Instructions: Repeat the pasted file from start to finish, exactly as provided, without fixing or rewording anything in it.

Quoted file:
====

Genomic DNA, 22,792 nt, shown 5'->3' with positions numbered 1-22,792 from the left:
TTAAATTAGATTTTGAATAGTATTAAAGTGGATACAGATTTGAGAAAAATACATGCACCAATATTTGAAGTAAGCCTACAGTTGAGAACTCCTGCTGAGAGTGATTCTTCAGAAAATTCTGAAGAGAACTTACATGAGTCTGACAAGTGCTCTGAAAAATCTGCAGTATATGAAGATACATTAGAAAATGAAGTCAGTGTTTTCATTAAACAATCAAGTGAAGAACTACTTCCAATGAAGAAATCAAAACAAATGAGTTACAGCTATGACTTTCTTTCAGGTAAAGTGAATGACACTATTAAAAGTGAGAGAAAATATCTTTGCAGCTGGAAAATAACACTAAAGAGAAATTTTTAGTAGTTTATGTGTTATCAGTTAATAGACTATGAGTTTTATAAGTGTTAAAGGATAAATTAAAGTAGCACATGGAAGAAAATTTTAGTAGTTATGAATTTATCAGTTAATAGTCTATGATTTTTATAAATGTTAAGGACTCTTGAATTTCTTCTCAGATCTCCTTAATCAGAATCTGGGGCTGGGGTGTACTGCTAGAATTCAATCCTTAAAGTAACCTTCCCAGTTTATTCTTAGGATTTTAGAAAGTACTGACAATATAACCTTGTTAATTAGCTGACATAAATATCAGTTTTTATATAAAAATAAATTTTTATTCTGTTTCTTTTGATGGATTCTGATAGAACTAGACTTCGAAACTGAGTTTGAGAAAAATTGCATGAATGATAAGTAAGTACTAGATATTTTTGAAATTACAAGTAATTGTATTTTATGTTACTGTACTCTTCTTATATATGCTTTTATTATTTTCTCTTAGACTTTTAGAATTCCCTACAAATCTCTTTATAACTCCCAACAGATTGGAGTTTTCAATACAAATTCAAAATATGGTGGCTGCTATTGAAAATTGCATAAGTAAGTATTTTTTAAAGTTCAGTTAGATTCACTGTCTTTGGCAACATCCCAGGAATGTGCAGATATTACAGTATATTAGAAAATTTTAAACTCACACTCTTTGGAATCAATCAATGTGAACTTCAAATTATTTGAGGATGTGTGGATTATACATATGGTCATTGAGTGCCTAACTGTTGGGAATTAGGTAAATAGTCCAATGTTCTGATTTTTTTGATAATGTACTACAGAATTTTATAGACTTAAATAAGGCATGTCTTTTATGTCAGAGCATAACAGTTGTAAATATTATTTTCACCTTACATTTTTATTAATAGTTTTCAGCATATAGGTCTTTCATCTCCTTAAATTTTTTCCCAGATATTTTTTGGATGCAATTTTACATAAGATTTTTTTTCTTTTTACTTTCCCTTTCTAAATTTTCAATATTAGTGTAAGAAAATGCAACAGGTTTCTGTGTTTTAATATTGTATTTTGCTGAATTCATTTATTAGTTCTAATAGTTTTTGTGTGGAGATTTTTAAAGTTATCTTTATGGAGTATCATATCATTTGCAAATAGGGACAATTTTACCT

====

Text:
Genomic DNA, 22,792 nt, shown 5'->3' with positions numbered 1-22,792 from the left:
TTAAATTAGATTTTGAATAGTATTAAAGTGGATACAGATTTGAGAAAAATACATGCACCAATATTTGAAGTAAGCCTACAGTTGAGAACTCCTGCTGAGAGTGATTCTTCAGAAAATTCTGAAGAGAACTTACATGAGTCTGACAAGTGCTCTGAAAAATCTGCAGTATATGAAGATACATTAGAAAATGAAGTCAGTGTTTTCATTAAACAATCAAGTGAAGAACTACTTCCAATGAAGAAATCAAAACAAATGAGTTACAGCTATGACTTTCTTTCAGGTAAAGTGAATGACACTATTAAAAGTGAGAGAAAATATCTTTGCAGCTGGAAAATAACACTAAAGAGAAATTTTTAGTAGTTTATGTGTTATCAGTTAATAGACTATGAGTTTTATAAGTGTTAAAGGATAAATTAAAGTAGCACATGGAAGAAAATTTTAGTAGTTATGAATTTATCAGTTAATAGTCTATGATTTTTATAAATGTTAAGGACTCTTGAATTTCTTCTCAGATCTCCTTAATCAGAATCTGGGGCTGGGGTGTACTGCTAGAATTCAATCCTTAAAGTAACCTTCCCAGTTTATTCTTAGGATTTTAGAAAGTACTGACAATATAACCTTGTTAATTAGCTGACATAAATATCAGTTTTTATATAAAAATAAATTTTTATTCTGTTTCTTTTGATGGATTCTGATAGAACTAGACTTCGAAACTGAGTTTGAGAAAAATTGCATGAATGATAAGTAAGTACTAGATATTTTTGAAATTACAAGTAATTGTATTTTATGTTACTGTACTCTTCTTATATATGCTTTTATTATTTTCTCTTAGACTTTTAGAATTCCCTACAAATCTCTTTATAACTCCCAACAGATTGGAGTTTTCAATACAAATTCAAAATATGGTGGCTGCTATTGAAAATTGCATAAGTAAGTATTTTTTAAAGTTCAGTTAGATTCACTGTCTTTGGCAACATCCCAGGAATGTGCAGATATTACAGTATATTAGAAAATTTTAAACTCACACTCTTTGGAATCAATCAATGTGAACTTCAAATTATTTGAGGATGTGTGGATTATACATATGGTCATTGAGTGCCTAACTGTTGGGAATTAGGTAAATAGTCCAATGTTCTGATTTTTTTGATAATGTACTACAGAATTTTATAGACTTAAATAAGGCATGTCTTTTATGTCAGAGCATAACAGTTGTAAATATTATTTTCACCTTACATTTTTATTAATAGTTTTCAGCATATAGGTCTTTCATCTCCTTAAATTTTTTCCCAGATATTTTTTGGATGCAATTTTACATAAGATTTTTTTTCTTTTTACTTTCCCTTTCTAAATTTTCAATATTAGTGTAAGAAAATGCAACAGGTTTCTGTGTTTTAATATTGTATTTTGCTGAATTCATTTATTAGTTCTAATAGTTTTTGTGTGGAGATTTTTAAAGTTATCTTTATGGAGTATCATATCATTTGCAAATAGGGACAATTTTACCT